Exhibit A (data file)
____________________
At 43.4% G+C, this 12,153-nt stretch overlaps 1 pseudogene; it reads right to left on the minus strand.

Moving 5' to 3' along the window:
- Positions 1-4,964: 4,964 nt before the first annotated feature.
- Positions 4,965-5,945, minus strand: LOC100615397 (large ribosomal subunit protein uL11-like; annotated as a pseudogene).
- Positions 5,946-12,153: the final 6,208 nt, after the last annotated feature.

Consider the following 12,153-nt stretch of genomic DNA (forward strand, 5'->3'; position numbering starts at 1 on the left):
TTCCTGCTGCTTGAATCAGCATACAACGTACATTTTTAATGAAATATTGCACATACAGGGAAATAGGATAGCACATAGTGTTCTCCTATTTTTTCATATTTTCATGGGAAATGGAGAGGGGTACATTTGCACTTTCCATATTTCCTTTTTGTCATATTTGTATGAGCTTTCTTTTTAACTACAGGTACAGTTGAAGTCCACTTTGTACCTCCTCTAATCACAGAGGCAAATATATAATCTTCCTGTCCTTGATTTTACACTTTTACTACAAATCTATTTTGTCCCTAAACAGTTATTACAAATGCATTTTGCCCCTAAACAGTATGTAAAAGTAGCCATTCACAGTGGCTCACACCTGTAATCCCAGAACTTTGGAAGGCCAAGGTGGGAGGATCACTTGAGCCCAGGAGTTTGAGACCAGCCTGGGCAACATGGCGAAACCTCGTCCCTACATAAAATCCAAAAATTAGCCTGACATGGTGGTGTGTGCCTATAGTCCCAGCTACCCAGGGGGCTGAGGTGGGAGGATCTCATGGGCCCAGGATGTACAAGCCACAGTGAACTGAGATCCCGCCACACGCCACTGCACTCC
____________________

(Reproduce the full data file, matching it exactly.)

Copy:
At 43.4% G+C, this 12,153-nt stretch overlaps 1 pseudogene; it reads right to left on the minus strand.

Moving 5' to 3' along the window:
- Positions 1-4,964: 4,964 nt before the first annotated feature.
- Positions 4,965-5,945, minus strand: LOC100615397 (large ribosomal subunit protein uL11-like; annotated as a pseudogene).
- Positions 5,946-12,153: the final 6,208 nt, after the last annotated feature.

Consider the following 12,153-nt stretch of genomic DNA (forward strand, 5'->3'; position numbering starts at 1 on the left):
TTCCTGCTGCTTGAATCAGCATACAACGTACATTTTTAATGAAATATTGCACATACAGGGAAATAGGATAGCACATAGTGTTCTCCTATTTTTTCATATTTTCATGGGAAATGGAGAGGGGTACATTTGCACTTTCCATATTTCCTTTTTGTCATATTTGTATGAGCTTTCTTTTTAACTACAGGTACAGTTGAAGTCCACTTTGTACCTCCTCTAATCACAGAGGCAAATATATAATCTTCCTGTCCTTGATTTTACACTTTTACTACAAATCTATTTTGTCCCTAAACAGTTATTACAAATGCATTTTGCCCCTAAACAGTATGTAAAAGTAGCCATTCACAGTGGCTCACACCTGTAATCCCAGAACTTTGGAAGGCCAAGGTGGGAGGATCACTTGAGCCCAGGAGTTTGAGACCAGCCTGGGCAACATGGCGAAACCTCGTCCCTACATAAAATCCAAAAATTAGCCTGACATGGTGGTGTGTGCCTATAGTCCCAGCTACCCAGGGGGCTGAGGTGGGAGGATCTCATGGGCCCAGGATGTACAAGCCACAGTGAACTGAGATCCCGCCACACGCCACTGCACTCC